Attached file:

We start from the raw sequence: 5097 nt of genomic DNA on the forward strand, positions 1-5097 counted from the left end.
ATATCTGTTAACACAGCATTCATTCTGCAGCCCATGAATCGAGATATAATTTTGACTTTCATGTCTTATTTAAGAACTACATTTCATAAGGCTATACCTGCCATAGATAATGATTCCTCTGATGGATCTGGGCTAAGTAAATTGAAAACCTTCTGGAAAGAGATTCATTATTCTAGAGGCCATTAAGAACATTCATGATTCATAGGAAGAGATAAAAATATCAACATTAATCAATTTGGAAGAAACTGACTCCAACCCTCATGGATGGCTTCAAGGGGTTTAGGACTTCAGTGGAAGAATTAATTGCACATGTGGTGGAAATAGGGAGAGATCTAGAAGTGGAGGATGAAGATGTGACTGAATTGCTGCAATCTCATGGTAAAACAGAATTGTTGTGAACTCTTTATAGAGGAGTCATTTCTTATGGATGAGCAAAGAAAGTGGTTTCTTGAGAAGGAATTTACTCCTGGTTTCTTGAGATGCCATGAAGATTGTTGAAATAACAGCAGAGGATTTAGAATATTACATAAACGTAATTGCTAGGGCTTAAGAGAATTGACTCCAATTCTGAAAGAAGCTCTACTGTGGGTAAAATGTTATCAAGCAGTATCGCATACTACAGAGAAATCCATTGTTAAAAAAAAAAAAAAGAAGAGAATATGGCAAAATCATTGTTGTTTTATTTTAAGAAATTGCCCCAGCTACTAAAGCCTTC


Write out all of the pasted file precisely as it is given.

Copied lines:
We start from the raw sequence: 5097 nt of genomic DNA on the forward strand, positions 1-5097 counted from the left end.
ATATCTGTTAACACAGCATTCATTCTGCAGCCCATGAATCGAGATATAATTTTGACTTTCATGTCTTATTTAAGAACTACATTTCATAAGGCTATACCTGCCATAGATAATGATTCCTCTGATGGATCTGGGCTAAGTAAATTGAAAACCTTCTGGAAAGAGATTCATTATTCTAGAGGCCATTAAGAACATTCATGATTCATAGGAAGAGATAAAAATATCAACATTAATCAATTTGGAAGAAACTGACTCCAACCCTCATGGATGGCTTCAAGGGGTTTAGGACTTCAGTGGAAGAATTAATTGCACATGTGGTGGAAATAGGGAGAGATCTAGAAGTGGAGGATGAAGATGTGACTGAATTGCTGCAATCTCATGGTAAAACAGAATTGTTGTGAACTCTTTATAGAGGAGTCATTTCTTATGGATGAGCAAAGAAAGTGGTTTCTTGAGAAGGAATTTACTCCTGGTTTCTTGAGATGCCATGAAGATTGTTGAAATAACAGCAGAGGATTTAGAATATTACATAAACGTAATTGCTAGGGCTTAAGAGAATTGACTCCAATTCTGAAAGAAGCTCTACTGTGGGTAAAATGTTATCAAGCAGTATCGCATACTACAGAGAAATCCATTGTTAAAAAAAAAAAAAAGAAGAGAATATGGCAAAATCATTGTTGTTTTATTTTAAGAAATTGCCCCAGCTACTAAAGCCTTC